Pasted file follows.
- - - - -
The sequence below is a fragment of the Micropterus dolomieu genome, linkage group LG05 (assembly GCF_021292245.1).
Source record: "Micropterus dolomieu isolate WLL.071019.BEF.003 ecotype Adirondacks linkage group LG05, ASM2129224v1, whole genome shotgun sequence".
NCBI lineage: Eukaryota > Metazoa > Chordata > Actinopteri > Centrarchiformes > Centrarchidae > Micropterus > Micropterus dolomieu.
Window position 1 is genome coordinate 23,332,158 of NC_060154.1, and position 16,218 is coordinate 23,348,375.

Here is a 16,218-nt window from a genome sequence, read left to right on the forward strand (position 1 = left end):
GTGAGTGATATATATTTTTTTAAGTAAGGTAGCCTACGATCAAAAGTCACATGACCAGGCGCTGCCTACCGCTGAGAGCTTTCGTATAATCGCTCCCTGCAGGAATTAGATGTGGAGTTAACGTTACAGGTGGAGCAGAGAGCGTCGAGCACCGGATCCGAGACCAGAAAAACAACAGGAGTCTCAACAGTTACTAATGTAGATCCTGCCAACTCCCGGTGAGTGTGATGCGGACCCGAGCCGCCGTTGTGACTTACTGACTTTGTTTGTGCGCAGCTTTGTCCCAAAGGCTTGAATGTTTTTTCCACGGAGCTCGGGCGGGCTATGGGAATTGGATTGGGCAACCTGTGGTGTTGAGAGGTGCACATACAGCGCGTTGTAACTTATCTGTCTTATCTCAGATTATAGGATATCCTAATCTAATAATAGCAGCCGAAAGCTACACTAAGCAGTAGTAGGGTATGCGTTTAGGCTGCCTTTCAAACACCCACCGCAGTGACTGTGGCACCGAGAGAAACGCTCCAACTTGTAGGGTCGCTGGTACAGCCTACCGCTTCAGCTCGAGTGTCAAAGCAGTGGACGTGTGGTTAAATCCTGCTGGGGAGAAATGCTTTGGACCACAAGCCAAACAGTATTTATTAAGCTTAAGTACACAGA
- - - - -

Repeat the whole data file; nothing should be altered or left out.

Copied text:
The sequence below is a fragment of the Micropterus dolomieu genome, linkage group LG05 (assembly GCF_021292245.1).
Source record: "Micropterus dolomieu isolate WLL.071019.BEF.003 ecotype Adirondacks linkage group LG05, ASM2129224v1, whole genome shotgun sequence".
NCBI lineage: Eukaryota > Metazoa > Chordata > Actinopteri > Centrarchiformes > Centrarchidae > Micropterus > Micropterus dolomieu.
Window position 1 is genome coordinate 23,332,158 of NC_060154.1, and position 16,218 is coordinate 23,348,375.

Here is a 16,218-nt window from a genome sequence, read left to right on the forward strand (position 1 = left end):
GTGAGTGATATATATTTTTTTAAGTAAGGTAGCCTACGATCAAAAGTCACATGACCAGGCGCTGCCTACCGCTGAGAGCTTTCGTATAATCGCTCCCTGCAGGAATTAGATGTGGAGTTAACGTTACAGGTGGAGCAGAGAGCGTCGAGCACCGGATCCGAGACCAGAAAAACAACAGGAGTCTCAACAGTTACTAATGTAGATCCTGCCAACTCCCGGTGAGTGTGATGCGGACCCGAGCCGCCGTTGTGACTTACTGACTTTGTTTGTGCGCAGCTTTGTCCCAAAGGCTTGAATGTTTTTTCCACGGAGCTCGGGCGGGCTATGGGAATTGGATTGGGCAACCTGTGGTGTTGAGAGGTGCACATACAGCGCGTTGTAACTTATCTGTCTTATCTCAGATTATAGGATATCCTAATCTAATAATAGCAGCCGAAAGCTACACTAAGCAGTAGTAGGGTATGCGTTTAGGCTGCCTTTCAAACACCCACCGCAGTGACTGTGGCACCGAGAGAAACGCTCCAACTTGTAGGGTCGCTGGTACAGCCTACCGCTTCAGCTCGAGTGTCAAAGCAGTGGACGTGTGGTTAAATCCTGCTGGGGAGAAATGCTTTGGACCACAAGCCAAACAGTATTTATTAAGCTTAAGTACACAGA